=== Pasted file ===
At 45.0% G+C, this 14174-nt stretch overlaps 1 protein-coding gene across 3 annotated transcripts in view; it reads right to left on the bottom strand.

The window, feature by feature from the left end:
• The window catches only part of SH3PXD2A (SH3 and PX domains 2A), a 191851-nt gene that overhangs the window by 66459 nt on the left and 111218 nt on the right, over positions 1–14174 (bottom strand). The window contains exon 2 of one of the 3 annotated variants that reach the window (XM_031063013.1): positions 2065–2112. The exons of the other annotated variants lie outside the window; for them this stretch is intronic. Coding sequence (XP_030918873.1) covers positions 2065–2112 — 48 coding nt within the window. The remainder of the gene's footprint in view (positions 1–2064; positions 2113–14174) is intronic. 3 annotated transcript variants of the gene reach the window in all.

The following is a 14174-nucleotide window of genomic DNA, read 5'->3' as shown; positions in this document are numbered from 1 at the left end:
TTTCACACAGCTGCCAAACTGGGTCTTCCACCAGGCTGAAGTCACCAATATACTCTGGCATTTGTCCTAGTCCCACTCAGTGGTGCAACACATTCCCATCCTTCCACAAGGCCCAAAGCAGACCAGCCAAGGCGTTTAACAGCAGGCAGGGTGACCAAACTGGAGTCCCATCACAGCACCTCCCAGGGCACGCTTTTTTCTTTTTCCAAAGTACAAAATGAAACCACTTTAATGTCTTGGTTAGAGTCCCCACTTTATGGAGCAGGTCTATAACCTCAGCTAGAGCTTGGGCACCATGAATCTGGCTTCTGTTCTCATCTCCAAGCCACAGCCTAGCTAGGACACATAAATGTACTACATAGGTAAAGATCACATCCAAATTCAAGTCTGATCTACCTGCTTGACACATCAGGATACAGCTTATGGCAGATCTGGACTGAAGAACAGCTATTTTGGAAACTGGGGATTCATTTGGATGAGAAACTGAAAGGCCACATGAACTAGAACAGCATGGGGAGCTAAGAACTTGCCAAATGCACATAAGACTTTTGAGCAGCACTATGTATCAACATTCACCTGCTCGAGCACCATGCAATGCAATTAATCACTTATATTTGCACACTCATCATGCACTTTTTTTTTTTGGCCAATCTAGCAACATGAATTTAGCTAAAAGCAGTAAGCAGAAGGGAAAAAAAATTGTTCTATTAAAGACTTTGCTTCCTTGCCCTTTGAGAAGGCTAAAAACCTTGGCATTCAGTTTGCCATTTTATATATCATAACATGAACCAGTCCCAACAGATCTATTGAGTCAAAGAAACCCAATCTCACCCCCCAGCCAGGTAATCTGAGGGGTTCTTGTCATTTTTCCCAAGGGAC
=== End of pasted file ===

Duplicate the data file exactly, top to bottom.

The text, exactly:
At 45.0% G+C, this 14174-nt stretch overlaps 1 protein-coding gene across 3 annotated transcripts in view; it reads right to left on the bottom strand.

The window, feature by feature from the left end:
• The window catches only part of SH3PXD2A (SH3 and PX domains 2A), a 191851-nt gene that overhangs the window by 66459 nt on the left and 111218 nt on the right, over positions 1–14174 (bottom strand). The window contains exon 2 of one of the 3 annotated variants that reach the window (XM_031063013.1): positions 2065–2112. The exons of the other annotated variants lie outside the window; for them this stretch is intronic. Coding sequence (XP_030918873.1) covers positions 2065–2112 — 48 coding nt within the window. The remainder of the gene's footprint in view (positions 1–2064; positions 2113–14174) is intronic. 3 annotated transcript variants of the gene reach the window in all.

The following is a 14174-nucleotide window of genomic DNA, read 5'->3' as shown; positions in this document are numbered from 1 at the left end:
TTTCACACAGCTGCCAAACTGGGTCTTCCACCAGGCTGAAGTCACCAATATACTCTGGCATTTGTCCTAGTCCCACTCAGTGGTGCAACACATTCCCATCCTTCCACAAGGCCCAAAGCAGACCAGCCAAGGCGTTTAACAGCAGGCAGGGTGACCAAACTGGAGTCCCATCACAGCACCTCCCAGGGCACGCTTTTTTCTTTTTCCAAAGTACAAAATGAAACCACTTTAATGTCTTGGTTAGAGTCCCCACTTTATGGAGCAGGTCTATAACCTCAGCTAGAGCTTGGGCACCATGAATCTGGCTTCTGTTCTCATCTCCAAGCCACAGCCTAGCTAGGACACATAAATGTACTACATAGGTAAAGATCACATCCAAATTCAAGTCTGATCTACCTGCTTGACACATCAGGATACAGCTTATGGCAGATCTGGACTGAAGAACAGCTATTTTGGAAACTGGGGATTCATTTGGATGAGAAACTGAAAGGCCACATGAACTAGAACAGCATGGGGAGCTAAGAACTTGCCAAATGCACATAAGACTTTTGAGCAGCACTATGTATCAACATTCACCTGCTCGAGCACCATGCAATGCAATTAATCACTTATATTTGCACACTCATCATGCACTTTTTTTTTTTGGCCAATCTAGCAACATGAATTTAGCTAAAAGCAGTAAGCAGAAGGGAAAAAAAATTGTTCTATTAAAGACTTTGCTTCCTTGCCCTTTGAGAAGGCTAAAAACCTTGGCATTCAGTTTGCCATTTTATATATCATAACATGAACCAGTCCCAACAGATCTATTGAGTCAAAGAAACCCAATCTCACCCCCCAGCCAGGTAATCTGAGGGGTTCTTGTCATTTTTCCCAAGGGAC